Trawling the uproarious TV tropes site, I happened to come to "Big Damn Heroes" -- about characters coming to save the damsel in distress in a big, awesome manner. Interest in it earned me a look of intense disapproval from a feministic colleague sitting in close proximity, despite explaining to her that these were now likely to comprise Action Girls, substantially or wholly.
Gender double standards have been as prevalent in literature as in society with different roles for each sex as per assumptions of what men or women should or can do -- and not do. And while the world has changed, all authors may not have kept pace.
Even paradigm shifts that subvert the assumptions these double standards are based on can themselves be a double standard. Say it is a Big Damn Heroine instead, but this works on the principle that it is unusual. So perhaps my colleague's gaze of disapproval did have a justification.
But you have to start somewhere and it is heartening that the blurring of these distinctions, and outright substitutions, are coming in book series targetted at children and young adult readers (many adults enjoy them too). Though they are of the fantasy genre, the issues they take up are the deep-rooted problems of our time -- racism, cultural differences, class and privilege, sexual orientation, radicalism, and many others.
And they allow female characters to have full scope.
Take J.K.Rowling's Harry Potter series -- Hermione Granger is much more wiser and resourceful than Harry and his best friend Ron Weasley combined. In Rick Riordan's mythological contemporary urban fantasies, Annabeth Chase, daughter of wisdom goddess Athena, is the principal strategist and a doughty fighter, well complemented by other female demigods like Reyna Avila Ramirez-Arellano, Piper McLean, Hazel Levesque, Thalia Grace and others. The most effective fighters are the all-girl Hunters of Artemis, led by Zoe Nightshade and then Thalia, or the Amazons of Queen Hylla.
But a much wider range of remarkable women protagonists are found in the older and more sprawling Discworld saga -- over 40 books -- of prolific British author Sir Terry Pratchett.
For those not familiar with the series, they started out as parodies of heroic fantasies, but then went to get inspired by a range of popular literature, mythology and folklore, films and even historical and contemporary events and cultural manifestations to draw satirical parallels with our world's political, social and cultural trends. Rock music, academic conflicts, power-grabs, radicalism, journalism and football are among the issues taken up.
Let's look at some of its engaging heroines.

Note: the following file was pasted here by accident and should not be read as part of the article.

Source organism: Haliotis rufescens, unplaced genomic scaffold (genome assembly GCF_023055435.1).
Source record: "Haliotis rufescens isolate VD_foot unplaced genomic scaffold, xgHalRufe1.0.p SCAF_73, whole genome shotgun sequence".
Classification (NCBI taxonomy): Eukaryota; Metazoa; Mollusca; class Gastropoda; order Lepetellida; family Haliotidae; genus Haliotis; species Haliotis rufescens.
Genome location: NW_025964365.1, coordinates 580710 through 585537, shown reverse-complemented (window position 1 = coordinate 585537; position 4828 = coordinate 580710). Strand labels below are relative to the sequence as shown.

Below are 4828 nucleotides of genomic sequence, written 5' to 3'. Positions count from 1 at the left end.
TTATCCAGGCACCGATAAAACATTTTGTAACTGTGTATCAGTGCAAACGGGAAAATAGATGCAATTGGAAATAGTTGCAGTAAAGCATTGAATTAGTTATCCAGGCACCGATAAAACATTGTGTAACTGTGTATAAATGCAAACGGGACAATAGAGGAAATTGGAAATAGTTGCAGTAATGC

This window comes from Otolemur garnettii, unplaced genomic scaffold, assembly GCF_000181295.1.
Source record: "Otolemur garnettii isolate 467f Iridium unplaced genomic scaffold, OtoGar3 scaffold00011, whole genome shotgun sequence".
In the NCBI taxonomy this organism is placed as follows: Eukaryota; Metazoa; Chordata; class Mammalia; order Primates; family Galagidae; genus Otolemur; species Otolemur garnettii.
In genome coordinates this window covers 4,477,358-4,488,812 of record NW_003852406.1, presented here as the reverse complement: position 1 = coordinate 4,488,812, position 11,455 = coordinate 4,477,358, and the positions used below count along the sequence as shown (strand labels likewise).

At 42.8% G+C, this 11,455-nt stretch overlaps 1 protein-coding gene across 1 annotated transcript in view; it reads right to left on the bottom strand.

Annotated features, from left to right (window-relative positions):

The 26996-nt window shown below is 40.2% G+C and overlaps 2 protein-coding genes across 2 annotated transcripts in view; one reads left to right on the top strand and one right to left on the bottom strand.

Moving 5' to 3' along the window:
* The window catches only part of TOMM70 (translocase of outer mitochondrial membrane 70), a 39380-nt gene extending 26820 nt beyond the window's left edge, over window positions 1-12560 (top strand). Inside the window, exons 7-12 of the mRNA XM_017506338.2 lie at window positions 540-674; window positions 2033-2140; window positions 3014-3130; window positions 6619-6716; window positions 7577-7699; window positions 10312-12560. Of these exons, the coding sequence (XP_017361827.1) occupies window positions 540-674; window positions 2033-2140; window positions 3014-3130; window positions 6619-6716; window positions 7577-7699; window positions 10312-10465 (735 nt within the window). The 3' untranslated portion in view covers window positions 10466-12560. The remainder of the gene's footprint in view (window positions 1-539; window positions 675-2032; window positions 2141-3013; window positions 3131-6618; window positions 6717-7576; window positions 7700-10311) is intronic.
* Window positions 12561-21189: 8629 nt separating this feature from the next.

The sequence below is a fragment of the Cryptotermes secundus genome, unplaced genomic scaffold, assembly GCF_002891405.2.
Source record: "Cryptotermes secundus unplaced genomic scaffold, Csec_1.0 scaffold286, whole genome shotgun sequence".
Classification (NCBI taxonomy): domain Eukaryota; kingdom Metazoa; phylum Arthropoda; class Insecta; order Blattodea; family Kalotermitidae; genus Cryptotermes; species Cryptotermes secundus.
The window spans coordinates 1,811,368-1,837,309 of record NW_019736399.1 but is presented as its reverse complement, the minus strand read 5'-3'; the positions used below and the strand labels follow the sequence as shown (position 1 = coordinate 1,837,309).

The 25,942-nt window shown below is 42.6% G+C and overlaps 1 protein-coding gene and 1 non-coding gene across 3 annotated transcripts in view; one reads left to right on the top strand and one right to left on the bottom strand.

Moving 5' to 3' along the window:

One-woman adventure whirlwind Conina appeared in "Sourcery", one of the earliest in the series. Daughter of Cohen the Barbarian, she wanted to be a hairdresser and live a normal life but was blessed with incredible looks from her mother and "sinews you could moor a ship with, muscles as solid as a plank, and reflexes like a snake on a hot tin roof" from her father, who also taught her to become an expert swordswoman and use anything as a deadly weapon. In the book, she has to keep saving the nominal hero Nijel the Destroyer. Unfortunately, this was her sole appearance.
Debuting in "Men at Arms" and appearing in any installment featuring the City Watch, the police of Discworld's largest city Ankh-Morpork, Delphine Angua von Uberwald became the force's first werewolf. Her physical beauty led co-workers to predict that criminals would be lining up to be arrested by her, but her strength, tough attitude and tracking skills soon made her one of the most feared officers.
The granddaughter of Discworld's personification of death, the young but white-haired (with one black streak) Susan Sto Helit, who appears in "Soul Music", "Hogfather" and "Thief of Time", has inherited certain of his abilities: She can "walk through walls and live outside time and be a little bit immortal", and from her mortal parents, learnt to always be sensible and keep her head in a crisis.
With a nose for news and a mind that thinks in headlines, and an ability to ask penetrating questions and find people, usually young men, who tell her what is happening, attractive and buxom Sacharissa Cripslock works for The Ankh-Morpork Times, the Discworld's first newspaper. Debuting in "The Truth", where she slaps the paper's founder Willaim De Worde for putting her grandfather, an engraver, out of work by using a printing press, she takes up his offer of a job and shows her skill. She subsequently marries De Worde but keeps her maiden name.
Appearing in "Going Postal", "Making Money" and "Raising Steam", committed businesswoman Adora Belle Dearheart does not live up to her name, being no-nonsense and never far from anger, though always considerate to her employees. She is also a furious smoker, who stamps down with her pointed heel on the foot of whoever seeks to stop her from lighting-up.
This is just a barebones description. See them in their full glory in the Pratchett series.
(Vikas Datta is an Associate Editor at IANS. The views expressed are personal. He can be contacted at firstname.lastname@example.org)